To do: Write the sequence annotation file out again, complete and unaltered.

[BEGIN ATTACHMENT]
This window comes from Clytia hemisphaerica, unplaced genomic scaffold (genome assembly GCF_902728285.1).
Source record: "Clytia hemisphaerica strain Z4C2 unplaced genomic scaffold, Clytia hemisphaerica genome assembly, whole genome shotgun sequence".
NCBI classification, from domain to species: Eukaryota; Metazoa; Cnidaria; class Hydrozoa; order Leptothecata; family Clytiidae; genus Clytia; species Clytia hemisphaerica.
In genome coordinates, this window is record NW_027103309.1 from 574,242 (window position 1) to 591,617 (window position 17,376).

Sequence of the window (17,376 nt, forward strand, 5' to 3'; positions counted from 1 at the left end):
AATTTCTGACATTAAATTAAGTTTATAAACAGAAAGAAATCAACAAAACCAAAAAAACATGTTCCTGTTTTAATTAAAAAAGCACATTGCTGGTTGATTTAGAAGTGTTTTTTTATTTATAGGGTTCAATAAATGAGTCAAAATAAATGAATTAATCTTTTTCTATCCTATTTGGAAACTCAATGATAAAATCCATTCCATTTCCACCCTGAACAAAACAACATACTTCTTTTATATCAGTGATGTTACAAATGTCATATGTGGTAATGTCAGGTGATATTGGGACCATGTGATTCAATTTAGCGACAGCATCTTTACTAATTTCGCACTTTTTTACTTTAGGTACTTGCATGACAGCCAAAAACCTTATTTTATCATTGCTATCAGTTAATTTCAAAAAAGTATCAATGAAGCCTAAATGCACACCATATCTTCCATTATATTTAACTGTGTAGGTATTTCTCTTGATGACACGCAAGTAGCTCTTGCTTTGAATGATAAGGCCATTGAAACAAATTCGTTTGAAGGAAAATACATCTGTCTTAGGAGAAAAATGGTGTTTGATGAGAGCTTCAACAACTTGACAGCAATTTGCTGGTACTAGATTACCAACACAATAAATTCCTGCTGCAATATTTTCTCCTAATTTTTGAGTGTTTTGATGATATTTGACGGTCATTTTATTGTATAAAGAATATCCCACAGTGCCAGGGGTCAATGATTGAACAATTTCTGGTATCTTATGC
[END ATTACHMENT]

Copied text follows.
This window comes from Clytia hemisphaerica, unplaced genomic scaffold (genome assembly GCF_902728285.1).
Source record: "Clytia hemisphaerica strain Z4C2 unplaced genomic scaffold, Clytia hemisphaerica genome assembly, whole genome shotgun sequence".
NCBI classification, from domain to species: Eukaryota; Metazoa; Cnidaria; class Hydrozoa; order Leptothecata; family Clytiidae; genus Clytia; species Clytia hemisphaerica.
In genome coordinates, this window is record NW_027103309.1 from 574,242 (window position 1) to 591,617 (window position 17,376).

Sequence of the window (17,376 nt, forward strand, 5' to 3'; positions counted from 1 at the left end):
AATTTCTGACATTAAATTAAGTTTATAAACAGAAAGAAATCAACAAAACCAAAAAAACATGTTCCTGTTTTAATTAAAAAAGCACATTGCTGGTTGATTTAGAAGTGTTTTTTTATTTATAGGGTTCAATAAATGAGTCAAAATAAATGAATTAATCTTTTTCTATCCTATTTGGAAACTCAATGATAAAATCCATTCCATTTCCACCCTGAACAAAACAACATACTTCTTTTATATCAGTGATGTTACAAATGTCATATGTGGTAATGTCAGGTGATATTGGGACCATGTGATTCAATTTAGCGACAGCATCTTTACTAATTTCGCACTTTTTTACTTTAGGTACTTGCATGACAGCCAAAAACCTTATTTTATCATTGCTATCAGTTAATTTCAAAAAAGTATCAATGAAGCCTAAATGCACACCATATCTTCCATTATATTTAACTGTGTAGGTATTTCTCTTGATGACACGCAAGTAGCTCTTGCTTTGAATGATAAGGCCATTGAAACAAATTCGTTTGAAGGAAAATACATCTGTCTTAGGAGAAAAATGGTGTTTGATGAGAGCTTCAACAACTTGACAGCAATTTGCTGGTACTAGATTACCAACACAATAAATTCCTGCTGCAATATTTTCTCCTAATTTTTGAGTGTTTTGATGATATTTGACGGTCATTTTATTGTATAAAGAATATCCCACAGTGCCAGGGGTCAATGATTGAACAATTTCTGGTATCTTATGC